Mental Overtime

Yesterday 3 amI got up after my usual menopausal restless night of sleep and went about my regular morning routine. I like my home routines. They give me peace, they center me. I can work through things in my head while going through my usual motions. Get the dog out, feed the dog, make sure son is up, make breakfast and lunch, put in a load of wash, see son off to school, tidy up kitchen and bathroom, make notes and lists.

At some point I paused in my routine and looked at my kitchen counter. This is what I saw.brain stuff
And I thought that it must look even worse inside my brain.

It is no secret that we women think about, and worry about, a ton of stuff. ALL. THE. TIME.   Our brains never really shut down. And sometimes in life – ok, pretty frequently in life — the usual quantity of “stuff” flying around up there gets even more crowded by additional issues.. a sick family member, an upcoming trip, an event to plan for… whatever it is, instead of taking something else away, we just pile it higher and deeper until we feel like our heads may just truly spin right off our bodies.   Come on, I know its not just me — anyone else checking to make sure you quite literally haven’t lost your head?

I imagine that inside our brains is an intricate factory with multiple levels with really, really busy workers, all who must be powered by caffeine because how else could they keep up?   Those factory workers are true multi-taskers, being bombarded with errant thoughts and worries that they are tasked to manage. Something like this:

Gotta pick up son after school have to call the hospital and possibly get up there at lunch to talk to doctors about family member need to jump on these 5 priority items as soon as I get to work the President wants to cut PBS funding? add notes for house sitter to the pre-travel to do list get some packing done tonight wait did I switch over the laundry? Not sure I liked that last episode of This is Us, what time is that meeting did the dog poop when he went out what am I going to wear? Oh crap more snow this weekend should I see the dermatologist about this spot on my arm need to pay the bills tomorrow get to the grocery store wow I’m tired why are my keys in the fridge?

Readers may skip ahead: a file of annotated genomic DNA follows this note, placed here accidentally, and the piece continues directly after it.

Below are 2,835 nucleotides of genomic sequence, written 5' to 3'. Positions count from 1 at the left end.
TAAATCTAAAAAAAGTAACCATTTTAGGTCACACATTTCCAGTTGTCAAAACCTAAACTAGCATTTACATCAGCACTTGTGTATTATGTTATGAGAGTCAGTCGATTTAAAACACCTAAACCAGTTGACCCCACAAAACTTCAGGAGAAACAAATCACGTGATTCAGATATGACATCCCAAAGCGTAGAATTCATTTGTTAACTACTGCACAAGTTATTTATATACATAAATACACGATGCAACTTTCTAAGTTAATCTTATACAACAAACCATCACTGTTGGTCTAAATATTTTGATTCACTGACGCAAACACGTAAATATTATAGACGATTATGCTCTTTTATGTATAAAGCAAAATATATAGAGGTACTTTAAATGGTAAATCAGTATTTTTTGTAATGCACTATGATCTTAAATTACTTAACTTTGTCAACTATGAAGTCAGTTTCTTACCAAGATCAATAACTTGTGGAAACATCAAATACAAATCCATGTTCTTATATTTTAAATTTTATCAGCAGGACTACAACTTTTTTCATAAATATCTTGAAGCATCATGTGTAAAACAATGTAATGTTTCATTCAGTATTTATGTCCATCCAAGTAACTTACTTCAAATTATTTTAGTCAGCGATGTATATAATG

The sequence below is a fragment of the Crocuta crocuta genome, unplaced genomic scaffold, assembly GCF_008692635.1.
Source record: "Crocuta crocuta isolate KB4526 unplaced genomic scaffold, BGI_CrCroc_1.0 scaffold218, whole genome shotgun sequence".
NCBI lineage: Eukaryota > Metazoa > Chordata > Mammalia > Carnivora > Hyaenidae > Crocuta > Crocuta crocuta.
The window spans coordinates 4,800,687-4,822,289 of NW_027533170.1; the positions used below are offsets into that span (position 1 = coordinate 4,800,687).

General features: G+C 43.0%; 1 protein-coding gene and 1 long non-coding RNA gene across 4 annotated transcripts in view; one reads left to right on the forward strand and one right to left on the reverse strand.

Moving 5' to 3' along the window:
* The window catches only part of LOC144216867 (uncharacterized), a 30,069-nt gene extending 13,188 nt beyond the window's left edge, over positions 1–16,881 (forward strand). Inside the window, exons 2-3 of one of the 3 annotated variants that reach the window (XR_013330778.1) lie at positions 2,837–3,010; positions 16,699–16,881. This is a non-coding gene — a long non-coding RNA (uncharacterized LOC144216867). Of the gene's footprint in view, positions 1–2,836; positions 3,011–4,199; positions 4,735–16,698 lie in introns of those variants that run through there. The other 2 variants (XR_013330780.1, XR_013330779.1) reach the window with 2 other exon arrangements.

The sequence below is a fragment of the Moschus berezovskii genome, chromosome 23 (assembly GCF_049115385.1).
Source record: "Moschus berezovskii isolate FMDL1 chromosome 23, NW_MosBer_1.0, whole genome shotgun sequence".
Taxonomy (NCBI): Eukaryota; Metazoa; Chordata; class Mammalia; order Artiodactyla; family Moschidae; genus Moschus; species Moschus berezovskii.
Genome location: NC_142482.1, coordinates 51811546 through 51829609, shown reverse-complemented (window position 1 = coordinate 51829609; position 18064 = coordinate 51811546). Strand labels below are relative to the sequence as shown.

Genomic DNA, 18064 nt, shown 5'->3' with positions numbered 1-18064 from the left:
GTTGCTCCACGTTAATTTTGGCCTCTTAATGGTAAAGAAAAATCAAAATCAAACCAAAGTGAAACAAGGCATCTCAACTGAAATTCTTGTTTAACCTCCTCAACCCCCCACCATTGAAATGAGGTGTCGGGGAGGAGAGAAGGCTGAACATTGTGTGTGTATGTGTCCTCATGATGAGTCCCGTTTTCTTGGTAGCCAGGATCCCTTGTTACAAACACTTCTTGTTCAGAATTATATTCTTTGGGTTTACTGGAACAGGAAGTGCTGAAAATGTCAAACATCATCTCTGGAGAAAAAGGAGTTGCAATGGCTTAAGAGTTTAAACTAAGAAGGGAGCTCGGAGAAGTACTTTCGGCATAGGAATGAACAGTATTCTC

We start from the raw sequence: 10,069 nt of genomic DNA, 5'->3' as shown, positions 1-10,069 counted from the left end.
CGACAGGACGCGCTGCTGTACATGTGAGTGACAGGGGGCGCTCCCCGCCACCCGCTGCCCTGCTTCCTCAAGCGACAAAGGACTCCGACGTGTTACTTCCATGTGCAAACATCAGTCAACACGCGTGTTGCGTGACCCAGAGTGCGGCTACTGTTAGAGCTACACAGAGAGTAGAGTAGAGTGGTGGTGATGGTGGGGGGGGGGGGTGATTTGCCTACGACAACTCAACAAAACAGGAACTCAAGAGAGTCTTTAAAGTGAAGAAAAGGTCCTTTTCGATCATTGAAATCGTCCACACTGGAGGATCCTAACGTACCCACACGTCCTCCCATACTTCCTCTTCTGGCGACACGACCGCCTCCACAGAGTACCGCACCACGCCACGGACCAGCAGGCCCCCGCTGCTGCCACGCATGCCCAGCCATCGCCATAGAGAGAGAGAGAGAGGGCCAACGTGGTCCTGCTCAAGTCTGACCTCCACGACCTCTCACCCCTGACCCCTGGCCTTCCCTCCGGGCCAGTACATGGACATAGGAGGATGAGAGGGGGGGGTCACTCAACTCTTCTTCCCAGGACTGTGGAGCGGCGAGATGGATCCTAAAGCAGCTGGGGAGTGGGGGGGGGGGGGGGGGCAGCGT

It is no wonder that the factory workers in our brains get a bit cranky and mischievous and want to get back at the rest of our body at night. Oh, you think you are going to finally relax and rest? We real women crawl into our comfy beds, and do all the tricks we’ve learned to get to sleep…. Read, meditate, maybe even have whoopee with our partner, whatever it takes to feel that blissful feeling of drifting off to slumber land. Until around 2 or 3am, when those weary overtime brain workers decide to fight back. First they rouse the bladder to wake us up. Then they ask the legs to get restless. For those of us in the right phase of life, they then ask the endocrine system to throw in a hot flash. THEN, the fun begins with either truly bizarre and complex dreams, or just flashes of to do lists and world issues to ruminate about. The swirling begins, topics like work deadlines, household chores, worries about the children and the state of our country, and really vital subjects like should we paint the ceiling, and what if there really was a zombie apocalypse?  Eventually those trouble-making brainiacs calm down, the thoughts and twitching subsides and we slide back to sleep. 20 minutes before the alarm goes off.